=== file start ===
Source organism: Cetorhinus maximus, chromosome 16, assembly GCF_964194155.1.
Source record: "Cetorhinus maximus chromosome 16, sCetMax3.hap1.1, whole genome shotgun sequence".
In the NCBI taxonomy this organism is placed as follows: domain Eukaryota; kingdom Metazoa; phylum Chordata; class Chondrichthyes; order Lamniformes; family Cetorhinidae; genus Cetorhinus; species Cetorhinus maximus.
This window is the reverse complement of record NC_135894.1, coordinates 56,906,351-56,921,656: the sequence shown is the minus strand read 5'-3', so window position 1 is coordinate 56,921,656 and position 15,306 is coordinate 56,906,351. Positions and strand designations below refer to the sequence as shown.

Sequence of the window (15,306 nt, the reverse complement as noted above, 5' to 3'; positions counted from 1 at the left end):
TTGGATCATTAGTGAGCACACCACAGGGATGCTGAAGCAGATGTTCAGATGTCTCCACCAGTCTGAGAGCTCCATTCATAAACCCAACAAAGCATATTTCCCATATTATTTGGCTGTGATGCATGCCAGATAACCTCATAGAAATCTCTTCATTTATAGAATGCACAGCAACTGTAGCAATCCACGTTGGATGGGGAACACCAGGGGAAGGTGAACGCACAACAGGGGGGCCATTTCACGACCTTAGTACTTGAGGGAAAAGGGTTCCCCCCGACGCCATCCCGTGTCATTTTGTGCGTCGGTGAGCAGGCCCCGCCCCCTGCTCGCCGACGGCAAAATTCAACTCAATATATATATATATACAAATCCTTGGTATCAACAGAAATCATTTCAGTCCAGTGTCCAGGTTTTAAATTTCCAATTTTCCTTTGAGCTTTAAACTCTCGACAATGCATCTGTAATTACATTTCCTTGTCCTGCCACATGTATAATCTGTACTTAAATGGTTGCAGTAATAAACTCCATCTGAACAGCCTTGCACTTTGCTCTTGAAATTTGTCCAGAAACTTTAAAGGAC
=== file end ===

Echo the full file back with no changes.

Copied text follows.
Source organism: Cetorhinus maximus, chromosome 16, assembly GCF_964194155.1.
Source record: "Cetorhinus maximus chromosome 16, sCetMax3.hap1.1, whole genome shotgun sequence".
In the NCBI taxonomy this organism is placed as follows: domain Eukaryota; kingdom Metazoa; phylum Chordata; class Chondrichthyes; order Lamniformes; family Cetorhinidae; genus Cetorhinus; species Cetorhinus maximus.
This window is the reverse complement of record NC_135894.1, coordinates 56,906,351-56,921,656: the sequence shown is the minus strand read 5'-3', so window position 1 is coordinate 56,921,656 and position 15,306 is coordinate 56,906,351. Positions and strand designations below refer to the sequence as shown.

Sequence of the window (15,306 nt, the reverse complement as noted above, 5' to 3'; positions counted from 1 at the left end):
TTGGATCATTAGTGAGCACACCACAGGGATGCTGAAGCAGATGTTCAGATGTCTCCACCAGTCTGAGAGCTCCATTCATAAACCCAACAAAGCATATTTCCCATATTATTTGGCTGTGATGCATGCCAGATAACCTCATAGAAATCTCTTCATTTATAGAATGCACAGCAACTGTAGCAATCCACGTTGGATGGGGAACACCAGGGGAAGGTGAACGCACAACAGGGGGGCCATTTCACGACCTTAGTACTTGAGGGAAAAGGGTTCCCCCCGACGCCATCCCGTGTCATTTTGTGCGTCGGTGAGCAGGCCCCGCCCCCTGCTCGCCGACGGCAAAATTCAACTCAATATATATATATATACAAATCCTTGGTATCAACAGAAATCATTTCAGTCCAGTGTCCAGGTTTTAAATTTCCAATTTTCCTTTGAGCTTTAAACTCTCGACAATGCATCTGTAATTACATTTCCTTGTCCTGCCACATGTATAATCTGTACTTAAATGGTTGCAGTAATAAACTCCATCTGAACAGCCTTGCACTTTGCTCTTGAAATTTGTCCAGAAACTTTAAAGGAC